Three Thoughts About…Teaching

I have been teaching writing for over 25 years, and during my 17 years in Portland State University’s creative writing program, the students chose me to receive the English department’s John Eliot Allen Outstanding Teacher Award five times–almost every year I was eligible. (You had to sit out two years each time you won it.) I mention this only to suggest I know a little bit about teaching writing. Or maybe just teaching in general.

Whenever I received one of the Allen awards, people would ask me the secret to good teaching. My answer was always that you have to love your students, caring about them as individuals. Beyond that, every teacher has to teach in her own way, according to her own personality and vision. Here are three basic principles that have worked for me:

  1. Challenge students to achieve beyond what they think they’re capable of doing by setting high goals and high standards.
  2. Actively and persistently help each student to achieve those goals and maintain those standards, without relenting.
  3. Work harder than your students work.

And one more thing: Encourage your students in every possible way at every possible moment.

The most consistent thing students have said about my teaching is that I’m tough but fair. If you aren’t tough, you aren’t helping students do anything more than they could do on their own, in which case they don’t need a teacher. If you aren’t fair, they’re going to stop listening to you no matter how right you are about what you’re trying to teach them.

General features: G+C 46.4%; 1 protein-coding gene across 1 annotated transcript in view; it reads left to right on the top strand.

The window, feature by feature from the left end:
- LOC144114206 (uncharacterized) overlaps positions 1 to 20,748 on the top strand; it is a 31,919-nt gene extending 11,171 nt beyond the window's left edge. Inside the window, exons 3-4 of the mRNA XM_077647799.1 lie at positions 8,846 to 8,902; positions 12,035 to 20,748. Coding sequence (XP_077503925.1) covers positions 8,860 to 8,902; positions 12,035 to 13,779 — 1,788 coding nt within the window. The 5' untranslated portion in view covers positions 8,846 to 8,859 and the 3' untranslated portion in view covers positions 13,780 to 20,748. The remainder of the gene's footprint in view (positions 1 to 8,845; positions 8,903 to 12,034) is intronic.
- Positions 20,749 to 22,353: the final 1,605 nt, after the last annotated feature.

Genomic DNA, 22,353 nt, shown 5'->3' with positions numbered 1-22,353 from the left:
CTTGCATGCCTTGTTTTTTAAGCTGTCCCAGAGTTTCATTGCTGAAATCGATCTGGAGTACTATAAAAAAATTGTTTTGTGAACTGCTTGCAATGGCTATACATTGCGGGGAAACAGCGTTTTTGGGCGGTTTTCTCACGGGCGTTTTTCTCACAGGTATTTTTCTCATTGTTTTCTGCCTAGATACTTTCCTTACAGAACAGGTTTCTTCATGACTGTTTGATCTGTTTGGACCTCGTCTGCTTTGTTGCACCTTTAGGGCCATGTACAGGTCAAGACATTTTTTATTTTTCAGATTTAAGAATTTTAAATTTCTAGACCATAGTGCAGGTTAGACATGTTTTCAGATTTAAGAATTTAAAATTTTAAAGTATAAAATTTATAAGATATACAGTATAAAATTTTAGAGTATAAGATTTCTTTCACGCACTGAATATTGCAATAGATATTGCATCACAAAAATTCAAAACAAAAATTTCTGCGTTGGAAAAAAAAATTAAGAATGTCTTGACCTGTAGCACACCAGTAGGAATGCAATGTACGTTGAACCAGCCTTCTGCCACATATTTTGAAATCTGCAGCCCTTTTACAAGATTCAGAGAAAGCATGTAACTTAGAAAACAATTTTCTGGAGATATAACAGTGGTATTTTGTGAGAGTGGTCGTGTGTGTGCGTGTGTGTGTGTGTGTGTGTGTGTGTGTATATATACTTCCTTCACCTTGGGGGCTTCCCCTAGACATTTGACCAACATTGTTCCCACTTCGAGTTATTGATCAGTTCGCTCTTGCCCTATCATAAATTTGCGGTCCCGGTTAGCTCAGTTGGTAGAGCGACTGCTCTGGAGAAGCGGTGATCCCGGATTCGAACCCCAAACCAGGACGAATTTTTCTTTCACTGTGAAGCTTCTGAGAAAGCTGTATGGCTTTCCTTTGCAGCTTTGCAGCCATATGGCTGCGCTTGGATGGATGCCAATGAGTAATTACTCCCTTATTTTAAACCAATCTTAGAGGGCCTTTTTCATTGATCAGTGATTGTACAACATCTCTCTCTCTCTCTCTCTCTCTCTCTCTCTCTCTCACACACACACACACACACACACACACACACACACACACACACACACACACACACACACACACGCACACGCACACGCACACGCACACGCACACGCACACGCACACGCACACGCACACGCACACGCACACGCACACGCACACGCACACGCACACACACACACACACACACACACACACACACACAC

Announcing a New Series of Posts about Writing and Being a Writer

Just over a year ago, I took early retirement after 20+ years of teaching writing at the college level to focus on my own work. Most of those years I taught literary nonfiction or fiction to both graduate and undergraduate students. The students at my last school, Portland State University, honored my efforts by voting me the English department’s Outstanding Teacher five times in 17 years, almost every year I was eligible.

I continue to work with individual writers and teach in summer programs at the Collegeville Institute in Minnesota and the Manhattanville College MFA’s Summer Writers’ Week, but I no longer have regular, year-long exposure to students. So, before I forget all I talked about in those classes, I’ve started writing a book about writing and being a writer.

As I work on the book, I’m going to be posting a series of short meditations on different aspects of both writing and living as a writer, to be called Three Thoughts About… The thoughts in the individual entries might be formal or informal, technical or creative, practical or whimsical. I’m hoping mostly just to have fun with them and share some of what I’ve learned in my decades of both teaching and writing.

To see the many kinds of writing I’ve done myself, click on the About link above. And please let me know what you think of my Three Thoughts About… entries or, better yet, share them with others by linking to them on social media or your own website.